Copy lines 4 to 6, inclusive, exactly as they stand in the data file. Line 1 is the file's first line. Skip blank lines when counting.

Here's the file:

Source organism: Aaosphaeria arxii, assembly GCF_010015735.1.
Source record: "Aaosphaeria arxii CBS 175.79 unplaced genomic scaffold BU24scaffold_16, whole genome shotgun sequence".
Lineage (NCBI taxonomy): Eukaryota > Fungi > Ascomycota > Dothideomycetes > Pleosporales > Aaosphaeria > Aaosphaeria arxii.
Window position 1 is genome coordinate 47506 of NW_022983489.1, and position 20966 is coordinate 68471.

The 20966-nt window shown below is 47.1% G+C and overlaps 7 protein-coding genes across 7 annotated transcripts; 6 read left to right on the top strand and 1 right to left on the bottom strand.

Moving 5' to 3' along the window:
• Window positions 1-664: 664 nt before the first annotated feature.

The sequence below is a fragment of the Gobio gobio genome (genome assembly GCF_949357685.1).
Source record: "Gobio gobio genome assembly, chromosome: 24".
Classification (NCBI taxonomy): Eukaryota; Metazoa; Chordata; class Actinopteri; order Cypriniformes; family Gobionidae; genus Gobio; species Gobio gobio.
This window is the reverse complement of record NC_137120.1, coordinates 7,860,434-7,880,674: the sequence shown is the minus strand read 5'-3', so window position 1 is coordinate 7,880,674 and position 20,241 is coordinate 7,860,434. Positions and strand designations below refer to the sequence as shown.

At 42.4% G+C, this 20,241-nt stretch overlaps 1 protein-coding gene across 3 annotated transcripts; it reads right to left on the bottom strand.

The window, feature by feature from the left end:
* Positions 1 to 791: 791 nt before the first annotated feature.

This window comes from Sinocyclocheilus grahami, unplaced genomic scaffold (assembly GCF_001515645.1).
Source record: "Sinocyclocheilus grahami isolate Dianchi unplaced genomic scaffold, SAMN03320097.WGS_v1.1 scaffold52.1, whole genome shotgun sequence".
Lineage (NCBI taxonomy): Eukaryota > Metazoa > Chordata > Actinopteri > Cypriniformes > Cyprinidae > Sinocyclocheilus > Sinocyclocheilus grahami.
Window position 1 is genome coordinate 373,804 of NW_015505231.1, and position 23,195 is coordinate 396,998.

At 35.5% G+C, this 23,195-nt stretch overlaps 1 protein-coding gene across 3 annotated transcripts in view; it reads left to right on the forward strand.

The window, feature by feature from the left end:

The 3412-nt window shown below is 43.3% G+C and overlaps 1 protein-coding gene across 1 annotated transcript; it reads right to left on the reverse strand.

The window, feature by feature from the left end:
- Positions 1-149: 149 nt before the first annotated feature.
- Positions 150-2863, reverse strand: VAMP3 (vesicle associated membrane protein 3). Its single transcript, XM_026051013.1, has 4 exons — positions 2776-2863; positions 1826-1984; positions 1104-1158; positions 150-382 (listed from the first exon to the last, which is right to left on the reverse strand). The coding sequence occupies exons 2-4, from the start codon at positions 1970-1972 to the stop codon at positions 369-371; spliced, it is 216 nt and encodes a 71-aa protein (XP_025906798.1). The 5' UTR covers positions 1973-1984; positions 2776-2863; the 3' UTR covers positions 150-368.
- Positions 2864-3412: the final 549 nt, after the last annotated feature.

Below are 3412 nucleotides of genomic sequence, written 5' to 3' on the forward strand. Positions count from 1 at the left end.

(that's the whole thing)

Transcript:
Window position 1 is genome coordinate 47506 of NW_022983489.1, and position 20966 is coordinate 68471.

The 20966-nt window shown below is 47.1% G+C and overlaps 7 protein-coding genes across 7 annotated transcripts; 6 read left to right on the top strand and 1 right to left on the bottom strand.

Moving 5' to 3' along the window: